Has Your LTD Claim for Back Pain Been Denied?

January 29, 2021, Kitchener, Ontario

Posted by: Robert Deutschmann, Personal Injury Lawyer

Getting a Back Massage

You’ve been in an accident and hurt your back. It doesn’t seem what you do the pain is real and it isn’t going away. You used up your sick time and now you are filing for LTD because you just can’t work with the claim. What happens when your insurer doesn’t believe you though and your claim is denied? Call us here at Deutschmann Law. We have plenty of experience with insurance companies and LTD claims for back pain. We can help you get the benefits you deserve.

Back injuries and the resulting pain can come from a slip and fall accident, a bike or motor bike accident, or if you are hit by a car as a pedestrian.  Here are some of the most common questions about LTD claims. Click through to our LTD page to see more questions and call us if you need help.

  1. What is Long-Term Disability insurance? Long-Term Disability insurance provides you with payment of a portion of your income when you become disabled. It is important that you review your Long-Term Disability insurance policy so that you are aware of key terms like the definition of disability, the amount that you would be paid and for what period of time. If you wait to review your policy until you are disabled then that will be too late. You need to ensure that your Long-Term Disability insurance policy will provide you and your family with adequate coverage if you become disabled.
  2. Who pays for Long-Term Disability insurance coverage? There are a number of ways that Long-Term Disability insurance can be paid for. The employer can pay, the employee may pay or the employee and employer may share the cost. The issue of who pays will have some significant impact on whether the Long-Term Disability insurance payments are taxed. If the employee pays the premiums for the Long-Term Disability Insurance then any payments to the disabled employee under the Long-Term Disability insurance coverage are not taxable. If the employer pays for the premiums associated with the Long-Term Disability insurance plan then the Long-Term Disability insurance payments, when made to the disabled employee, are taxable. You should consult with your human resources department, and financial planner, to determine whether your benefits would be taxable, particularly under a Long-Term Disability insurance plan where contributions to the premium is made by both the employer and employee.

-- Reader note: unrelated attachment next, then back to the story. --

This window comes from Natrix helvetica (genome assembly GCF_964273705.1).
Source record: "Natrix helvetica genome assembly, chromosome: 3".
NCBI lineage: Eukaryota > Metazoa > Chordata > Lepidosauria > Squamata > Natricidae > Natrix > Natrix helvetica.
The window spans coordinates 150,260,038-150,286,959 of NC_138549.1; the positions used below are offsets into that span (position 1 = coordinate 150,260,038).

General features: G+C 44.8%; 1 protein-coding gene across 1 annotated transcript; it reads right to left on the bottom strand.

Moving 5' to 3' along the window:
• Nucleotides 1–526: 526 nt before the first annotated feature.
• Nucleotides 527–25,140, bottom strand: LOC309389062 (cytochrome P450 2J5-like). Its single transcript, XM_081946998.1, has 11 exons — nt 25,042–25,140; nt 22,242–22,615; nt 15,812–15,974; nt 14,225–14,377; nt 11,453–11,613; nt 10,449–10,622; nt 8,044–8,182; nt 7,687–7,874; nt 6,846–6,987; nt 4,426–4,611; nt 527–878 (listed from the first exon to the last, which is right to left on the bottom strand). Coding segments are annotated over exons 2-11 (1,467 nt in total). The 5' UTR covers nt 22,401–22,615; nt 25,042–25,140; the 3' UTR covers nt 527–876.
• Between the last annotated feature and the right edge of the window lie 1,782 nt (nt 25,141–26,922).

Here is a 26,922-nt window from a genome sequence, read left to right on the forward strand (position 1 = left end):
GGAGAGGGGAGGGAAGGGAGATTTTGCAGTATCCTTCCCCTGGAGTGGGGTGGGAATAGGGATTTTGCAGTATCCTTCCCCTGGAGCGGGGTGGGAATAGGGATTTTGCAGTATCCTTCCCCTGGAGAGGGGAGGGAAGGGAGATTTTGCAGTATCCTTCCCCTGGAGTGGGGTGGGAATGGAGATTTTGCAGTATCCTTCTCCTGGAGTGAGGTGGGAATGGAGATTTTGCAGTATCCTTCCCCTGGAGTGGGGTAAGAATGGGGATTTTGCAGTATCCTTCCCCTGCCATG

3. How long will I have to wait to collect Long-Term Disability insurance benefits? You will need to review your long term disability insurance policy to determine how long you have to wait to collect benefits. If your employer has a short term disability insurance plan you will usually be entitled to access short term disability insurance benefits under that plan after a short waiting period.
  4. How disabled do I have to be to qualify for long term disability insurance benefits? Generally, you will qualify for long term disability insurance benefits if you are not able to do all, or substantially all, of the elements of your current job. Many long term disability insurance policies indicate that in order to qualify for long term disability insurance benefits, you will have to prove that not only can you not do your own job, but at some point, usually 24 month later, you cannot do any job that you may be qualified to do by reason of your education, training or experience. You should carefully review your long term disability insurance policy so that you understand the terms and conditions that will apply to you if you become disabled.
  5. What does it mean when a long-term disability Insurance policy says I must be totally disabled or completely disabled to qualify for long-term disability insurance benefits? Most long-term disability insurance policies provide a definition of total disability or completely disabled. Totally or completely disabled from working means that you are unable to carry out the normal functions of your usual job. It does not mean that you are completely physically unable to do any part of your job, but that your injury or illness is such that common sense requires you to stop working so you can focus on getting better.
Posted under Minor Injury Guidelines, Motorcycle Accidents, Pedestrian Accidents, Personal Injury

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About Deutschmann Law

Deutschmann Law serves South-Western Ontario with offices in Kitchener-Waterloo, Cambridge, Woodstock, Brantford, Stratford and Ayr. The law practice of Robert Deutschmann focuses almost exclusively in personal injury and disability insurance matters. For more information, please visit www.deutschmannlaw.com or call us toll-free at 1-519-742-7774.

The opinions expressed here, while intended to provide useful information, should not be interpreted as legal recommendations or advice.

Practice Areas

  1. Car accidents
  2. Motorcycle accidents
  3. Automobile accident benefits
  4. Catastrophic injury
  5. Brain or Head injury
  6. Paraplegia and Quadriplegia
  7. Spinal cord injury
  8. Drunk driving accidents
  9. Concussion syndrome
  10. Post Traumatic Stress Disorder
  11. Slip and Fall Accidents
  12. Birth Trauma Injury
  1. Wrongful death
  2. Bicycle accidents
  3. Disability insurance claims
  4. Slip and fall injury
  5. Fractures or broken bone injury
  6. Pedestrian accidents
  7. Chronic pain
  8. Truck accidents
  9. Amputation and disfigurement
  10. Fibromyalgia
  11. Nursing Home Fatality Claims

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